I was thinking of this issue just as I saw these posts - greed, ego, and the will for acquisition, and then I remembered discussions on Potlatches from an anthropology class many years ago.  I think the key is for developing rituals, practices, and norms that both enable continued ego-feeding while at the same time bringing us to a lower collective level of material resource use.  Our culture feeds egos in part by acquisition and accumulation.  A quick look at a Wikipedia entry corroborated my memory of the Potlatch as a wealth distribution system, where egos and status are fed/enhanced through wealth distribution rather than accumulation.   Potlatches are a good example of a cultural practice/ritual that has very different outcome (resource distribution), but is based on the same psychological human behavioral drivers that shapes acquisitiveness in our culture.

I'm all for spiritual practices that are designed to penetrate our individual brands of ego-delusion - I've done one such practice for almost 20 years.  I would heartily recommend engaging in them to anyone. But collective realization, individual by individual, on the scale needed to make people in our culture less acquisitive and less ego driven is simply not going to happen.  Even after many years of practice, I feel like I'm still mired in my own stuff, only that I can see it much more clearly.  I'm not materially acquisitive, but my ego still comes out in different ways.

I have not a clue on how to instigate radical cultural change, but I think this is where any hope that remains lies.  Or maybe cultural change originates from people who have done some really deep spiritual work???   I have no idea - its an issue way bigger than I am.

https://en.wikipedia.org/wiki/Potlatch

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BTW

Very humorous - reading further down the Wikipedia entry I came across  information regarding the outlawing of Potlatches:

"Potlatching was made illegal in Canada in 1884 in an amendment to the Indian Act,[20] largely at the urging of missionaries and government agents who considered it "a worse than useless custom" that was seen as wasteful, unproductive, and contrary to 'civilized values' of accumulation.[21] "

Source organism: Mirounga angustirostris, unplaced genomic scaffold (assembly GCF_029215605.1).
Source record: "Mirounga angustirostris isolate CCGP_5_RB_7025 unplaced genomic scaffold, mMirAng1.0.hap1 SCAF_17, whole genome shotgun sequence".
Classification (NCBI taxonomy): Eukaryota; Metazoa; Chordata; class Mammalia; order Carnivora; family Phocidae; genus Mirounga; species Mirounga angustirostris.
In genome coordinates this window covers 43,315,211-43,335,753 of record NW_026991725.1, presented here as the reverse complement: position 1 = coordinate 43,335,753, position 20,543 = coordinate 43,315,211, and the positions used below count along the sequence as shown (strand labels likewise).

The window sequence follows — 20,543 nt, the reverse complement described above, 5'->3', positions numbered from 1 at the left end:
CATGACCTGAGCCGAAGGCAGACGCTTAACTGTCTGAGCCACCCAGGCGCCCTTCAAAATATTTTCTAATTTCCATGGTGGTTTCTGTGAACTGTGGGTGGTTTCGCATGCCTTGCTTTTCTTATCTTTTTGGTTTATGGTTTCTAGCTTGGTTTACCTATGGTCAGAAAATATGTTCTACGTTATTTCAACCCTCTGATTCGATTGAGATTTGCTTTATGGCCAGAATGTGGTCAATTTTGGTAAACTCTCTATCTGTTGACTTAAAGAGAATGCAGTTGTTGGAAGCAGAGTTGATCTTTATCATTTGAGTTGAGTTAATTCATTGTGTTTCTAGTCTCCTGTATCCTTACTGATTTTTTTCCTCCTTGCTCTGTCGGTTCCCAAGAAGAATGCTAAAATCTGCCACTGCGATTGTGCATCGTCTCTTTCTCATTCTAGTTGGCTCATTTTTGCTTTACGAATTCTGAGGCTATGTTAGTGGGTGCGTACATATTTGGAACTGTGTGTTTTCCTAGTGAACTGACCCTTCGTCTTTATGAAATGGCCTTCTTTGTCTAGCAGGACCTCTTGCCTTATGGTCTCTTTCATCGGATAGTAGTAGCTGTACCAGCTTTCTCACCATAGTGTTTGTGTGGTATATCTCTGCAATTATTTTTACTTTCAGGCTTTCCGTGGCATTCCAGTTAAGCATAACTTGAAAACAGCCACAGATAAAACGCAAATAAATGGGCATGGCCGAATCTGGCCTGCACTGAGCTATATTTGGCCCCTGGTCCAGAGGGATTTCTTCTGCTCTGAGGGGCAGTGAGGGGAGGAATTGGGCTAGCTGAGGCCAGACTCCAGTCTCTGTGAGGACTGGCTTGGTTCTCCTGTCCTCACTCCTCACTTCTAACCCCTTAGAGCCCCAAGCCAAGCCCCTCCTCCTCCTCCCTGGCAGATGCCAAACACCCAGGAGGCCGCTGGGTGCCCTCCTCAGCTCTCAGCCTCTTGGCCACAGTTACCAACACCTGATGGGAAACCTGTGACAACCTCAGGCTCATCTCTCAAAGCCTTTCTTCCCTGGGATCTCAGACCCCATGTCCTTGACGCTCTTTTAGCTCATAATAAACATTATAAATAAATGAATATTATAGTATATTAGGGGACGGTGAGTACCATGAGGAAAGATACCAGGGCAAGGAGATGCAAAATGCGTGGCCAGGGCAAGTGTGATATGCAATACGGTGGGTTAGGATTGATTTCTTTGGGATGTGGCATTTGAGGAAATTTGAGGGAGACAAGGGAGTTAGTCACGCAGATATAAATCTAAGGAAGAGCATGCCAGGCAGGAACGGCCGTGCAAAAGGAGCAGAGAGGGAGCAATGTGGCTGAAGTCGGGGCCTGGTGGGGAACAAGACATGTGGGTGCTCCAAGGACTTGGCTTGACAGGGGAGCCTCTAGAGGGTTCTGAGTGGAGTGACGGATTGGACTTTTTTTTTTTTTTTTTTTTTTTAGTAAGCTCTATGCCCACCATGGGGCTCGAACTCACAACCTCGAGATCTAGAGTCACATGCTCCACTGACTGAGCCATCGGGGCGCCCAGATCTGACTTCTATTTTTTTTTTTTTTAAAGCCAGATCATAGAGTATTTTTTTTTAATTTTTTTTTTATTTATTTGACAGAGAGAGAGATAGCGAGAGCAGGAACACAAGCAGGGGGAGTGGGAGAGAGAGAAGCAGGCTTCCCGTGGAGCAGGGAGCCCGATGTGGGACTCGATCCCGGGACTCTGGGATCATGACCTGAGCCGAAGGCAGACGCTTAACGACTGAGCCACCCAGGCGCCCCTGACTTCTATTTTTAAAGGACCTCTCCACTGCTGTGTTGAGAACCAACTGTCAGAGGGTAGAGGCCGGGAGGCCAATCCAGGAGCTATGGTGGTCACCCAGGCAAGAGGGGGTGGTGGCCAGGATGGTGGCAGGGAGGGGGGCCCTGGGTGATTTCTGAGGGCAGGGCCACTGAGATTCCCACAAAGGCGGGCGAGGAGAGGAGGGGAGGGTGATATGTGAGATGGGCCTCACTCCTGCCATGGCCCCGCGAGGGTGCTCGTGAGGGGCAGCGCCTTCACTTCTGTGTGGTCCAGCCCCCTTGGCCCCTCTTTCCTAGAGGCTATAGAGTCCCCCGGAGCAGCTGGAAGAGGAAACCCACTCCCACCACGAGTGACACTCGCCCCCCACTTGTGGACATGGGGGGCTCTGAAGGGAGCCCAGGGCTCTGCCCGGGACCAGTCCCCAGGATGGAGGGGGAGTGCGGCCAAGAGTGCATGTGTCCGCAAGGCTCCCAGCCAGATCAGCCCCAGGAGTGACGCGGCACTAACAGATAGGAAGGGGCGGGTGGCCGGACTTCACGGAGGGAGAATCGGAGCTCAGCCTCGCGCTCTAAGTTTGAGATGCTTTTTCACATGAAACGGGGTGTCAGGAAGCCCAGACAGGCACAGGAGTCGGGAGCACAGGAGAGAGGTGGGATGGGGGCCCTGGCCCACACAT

Bingo.

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Heh - nailed it!
PaulJam wrote:

... and contrary to 'civilized values' of accumulation. "

Bingo.

Well, I can't imagine putting our predicament any more clearly than that.

All hail the ego and it's desire for more!  :)

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Alternatively....

...I'll just leave this here for the more spiritually minded.

:)

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Rediscovering what is important

Hmm, a lot of this sounds like the 10 burning man principals.  While burning man is in many ways a display of energy gluttony,  it's also an interesting week in experimentation of how different society can be.

 

From: https://burningman.org/culture/philosophical-center/10-principles/

  • Radical Inclusion - Anyone may be a part of Burning Man. We welcome and respect the stranger. No prerequisites exist for participation in our community.
  • Gifting - Burning Man is devoted to acts of gift giving. The value of a gift is unconditional. Gifting does not contemplate a return or an exchange for something of equal value.
  • Decommodification - In order to preserve the spirit of gifting, our community seeks to create social environments that are unmediated by commercial sponsorships, transactions, or advertising. We stand ready to protect our culture from such exploitation. We resist the substitution of consumption for participatory experience.
  • Radical Self-reliance - Burning Man encourages the individual to discover, exercise and rely on his or her inner resources.
  • Radical Self-expression - Radical self-expression arises from the unique gifts of the individual. No one other than the individual or a collaborating group can determine its content. It is offered as a gift to others. In this spirit, the giver should respect the rights and liberties of the recipient.
  • Communal Effort - Our community values creative cooperation and collaboration. We strive to produce, promote and protect social networks, public spaces, works of art, and methods of communication that support such interaction.